And anyone who saw Reach for the Sky on TV last Saturday, which, like nearly all postwar British war movies, was shot in black-and-white, should compare it with the colour footage in next week's programme of British bombing crew taking off for a raid over Germany in 1943. Reach for the Sky seems fossilised, and that's not just Kenneth More's acting style.
The bomber crew footage in The Second World War in Colour is further enhanced by actual recordings of the crew's voices as they reached their targets. The regional diversity of the accents is a shock in itself to those bred on the stiff-upper- lipped British war movie. It's a device this series uses throughout. Diaries and letters accompany the footage, with John Thaw's narration linking the material. There are no historians or other experts interviewed.
Perhaps, though, the colour footage of the war is not as unfamiliar as we imagine - especially to those who have seen Steven Spielberg's Saving Private Ryan. It's a well-known fact that Spielberg's based the "look" of that film on the remarkable colour home movies shot by the future Hollywood director George Stevens between 1944 and 1945, as he advanced with the Allied troops, and which the BBC screened under the title D- Day to Berlin.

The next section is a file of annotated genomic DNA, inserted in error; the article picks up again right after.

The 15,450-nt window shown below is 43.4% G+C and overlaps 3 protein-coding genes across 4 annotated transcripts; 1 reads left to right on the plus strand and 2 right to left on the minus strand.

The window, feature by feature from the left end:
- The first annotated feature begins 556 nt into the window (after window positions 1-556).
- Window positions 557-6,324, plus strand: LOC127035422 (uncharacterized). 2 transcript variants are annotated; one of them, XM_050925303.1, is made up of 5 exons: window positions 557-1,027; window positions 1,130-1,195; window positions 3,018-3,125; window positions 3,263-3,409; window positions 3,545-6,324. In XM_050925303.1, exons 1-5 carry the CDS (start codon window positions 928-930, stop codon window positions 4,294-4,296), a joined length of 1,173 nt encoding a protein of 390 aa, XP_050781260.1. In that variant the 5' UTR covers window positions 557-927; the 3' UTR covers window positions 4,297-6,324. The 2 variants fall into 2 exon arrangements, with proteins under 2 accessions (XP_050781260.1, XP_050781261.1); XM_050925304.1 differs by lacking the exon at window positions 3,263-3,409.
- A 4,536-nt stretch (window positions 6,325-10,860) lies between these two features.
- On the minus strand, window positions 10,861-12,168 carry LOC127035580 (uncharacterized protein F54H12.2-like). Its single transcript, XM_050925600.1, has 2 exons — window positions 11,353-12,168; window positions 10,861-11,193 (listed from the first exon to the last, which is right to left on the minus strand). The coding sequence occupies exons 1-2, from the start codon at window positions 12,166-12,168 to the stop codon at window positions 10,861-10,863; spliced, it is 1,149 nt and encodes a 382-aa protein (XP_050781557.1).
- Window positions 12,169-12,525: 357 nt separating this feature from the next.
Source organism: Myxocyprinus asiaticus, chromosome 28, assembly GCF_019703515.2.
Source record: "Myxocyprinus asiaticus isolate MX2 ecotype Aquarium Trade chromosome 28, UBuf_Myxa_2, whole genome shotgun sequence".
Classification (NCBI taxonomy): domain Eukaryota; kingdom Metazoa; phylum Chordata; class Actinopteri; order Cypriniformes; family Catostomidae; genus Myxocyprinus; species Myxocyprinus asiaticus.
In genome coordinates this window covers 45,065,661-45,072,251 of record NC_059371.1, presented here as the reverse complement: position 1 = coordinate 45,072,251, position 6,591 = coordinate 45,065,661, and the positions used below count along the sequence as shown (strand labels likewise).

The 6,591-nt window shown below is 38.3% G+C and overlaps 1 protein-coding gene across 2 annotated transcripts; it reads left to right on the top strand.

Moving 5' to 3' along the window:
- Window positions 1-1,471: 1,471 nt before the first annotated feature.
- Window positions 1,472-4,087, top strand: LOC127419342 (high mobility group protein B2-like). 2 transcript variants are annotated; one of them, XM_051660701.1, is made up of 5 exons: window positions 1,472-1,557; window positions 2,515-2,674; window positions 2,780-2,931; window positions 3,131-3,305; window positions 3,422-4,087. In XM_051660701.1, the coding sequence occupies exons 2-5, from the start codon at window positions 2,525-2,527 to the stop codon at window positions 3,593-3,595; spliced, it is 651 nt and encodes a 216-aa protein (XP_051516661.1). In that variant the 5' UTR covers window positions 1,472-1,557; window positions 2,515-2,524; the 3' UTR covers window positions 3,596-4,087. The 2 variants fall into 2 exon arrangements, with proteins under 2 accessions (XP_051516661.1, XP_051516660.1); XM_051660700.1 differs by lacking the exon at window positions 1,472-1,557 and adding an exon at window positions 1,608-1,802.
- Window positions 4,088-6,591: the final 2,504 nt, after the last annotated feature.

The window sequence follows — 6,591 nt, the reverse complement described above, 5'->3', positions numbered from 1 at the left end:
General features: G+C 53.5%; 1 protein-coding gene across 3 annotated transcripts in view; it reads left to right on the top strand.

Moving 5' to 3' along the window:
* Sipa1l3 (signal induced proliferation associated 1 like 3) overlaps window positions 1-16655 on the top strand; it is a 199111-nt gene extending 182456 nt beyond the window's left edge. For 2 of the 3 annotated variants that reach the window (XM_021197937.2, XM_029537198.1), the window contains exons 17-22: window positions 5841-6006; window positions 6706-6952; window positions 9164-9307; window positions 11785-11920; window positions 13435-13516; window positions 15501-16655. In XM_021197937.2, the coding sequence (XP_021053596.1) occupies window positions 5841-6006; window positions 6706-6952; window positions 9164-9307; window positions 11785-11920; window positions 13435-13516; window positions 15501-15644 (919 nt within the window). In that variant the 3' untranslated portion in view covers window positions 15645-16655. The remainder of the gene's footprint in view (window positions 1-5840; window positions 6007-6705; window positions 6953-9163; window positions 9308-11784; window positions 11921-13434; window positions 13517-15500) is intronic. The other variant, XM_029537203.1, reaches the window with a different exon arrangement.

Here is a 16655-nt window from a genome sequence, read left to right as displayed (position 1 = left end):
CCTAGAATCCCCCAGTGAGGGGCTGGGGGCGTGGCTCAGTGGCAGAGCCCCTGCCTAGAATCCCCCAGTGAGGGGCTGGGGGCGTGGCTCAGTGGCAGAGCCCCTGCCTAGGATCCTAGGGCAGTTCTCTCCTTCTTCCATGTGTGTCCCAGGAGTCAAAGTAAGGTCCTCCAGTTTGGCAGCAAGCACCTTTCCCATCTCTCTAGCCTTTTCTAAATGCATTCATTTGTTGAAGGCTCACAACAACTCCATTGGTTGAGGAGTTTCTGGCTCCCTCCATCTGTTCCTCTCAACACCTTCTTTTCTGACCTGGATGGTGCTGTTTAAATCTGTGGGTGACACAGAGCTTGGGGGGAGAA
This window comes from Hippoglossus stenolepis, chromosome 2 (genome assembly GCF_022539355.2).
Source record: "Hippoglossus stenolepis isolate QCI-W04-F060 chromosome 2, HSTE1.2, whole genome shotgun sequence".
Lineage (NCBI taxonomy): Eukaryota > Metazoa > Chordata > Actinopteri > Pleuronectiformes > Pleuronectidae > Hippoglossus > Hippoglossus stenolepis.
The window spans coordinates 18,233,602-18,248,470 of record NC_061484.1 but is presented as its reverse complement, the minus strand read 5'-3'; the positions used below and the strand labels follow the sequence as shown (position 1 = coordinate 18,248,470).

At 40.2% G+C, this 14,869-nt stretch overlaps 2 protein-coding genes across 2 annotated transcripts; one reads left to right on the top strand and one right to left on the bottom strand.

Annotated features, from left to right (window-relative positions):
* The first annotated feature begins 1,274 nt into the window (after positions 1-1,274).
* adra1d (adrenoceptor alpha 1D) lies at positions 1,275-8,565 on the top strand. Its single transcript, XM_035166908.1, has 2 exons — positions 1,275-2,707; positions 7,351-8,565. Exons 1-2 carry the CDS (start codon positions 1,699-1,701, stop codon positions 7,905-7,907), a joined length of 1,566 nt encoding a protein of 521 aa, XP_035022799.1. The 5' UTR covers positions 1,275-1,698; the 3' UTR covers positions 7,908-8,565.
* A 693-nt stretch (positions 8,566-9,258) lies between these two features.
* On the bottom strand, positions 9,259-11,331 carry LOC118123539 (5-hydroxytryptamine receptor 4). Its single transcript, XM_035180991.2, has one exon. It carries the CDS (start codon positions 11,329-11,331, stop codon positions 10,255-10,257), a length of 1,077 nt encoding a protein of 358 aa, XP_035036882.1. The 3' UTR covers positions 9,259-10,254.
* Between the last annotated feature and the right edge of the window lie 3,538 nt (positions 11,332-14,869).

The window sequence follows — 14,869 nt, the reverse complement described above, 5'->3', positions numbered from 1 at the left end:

"Looking at the Stevens material, you can see scenes that directly inspired Spielberg," says Binns. "Certainly Spielberg graded and treated his film stock so it had the look of Stevens' original about it."
But Spielberg's homage goes deeper for Binns, who believes his series is part of a trend that eschews political explanation of WWII, an approach exhausted by historians, for the raw emotional experiences of those who had to fight or endure it.
"I think we'll see a flood of Second World War poetry and diaries," he predicts. "Films like The Thin Red Line and Saving Private Ryan made absolutely no reference to the political situation, but simply told what it was like to be a soldier. The Longest Day, by contrast, described the events of D-Day in great detail from the top brass downwards. I believe our series is part of a different way in which people are beginning to look at the war."
`The Second World War in Colour' begins tonight at 10pm on ITV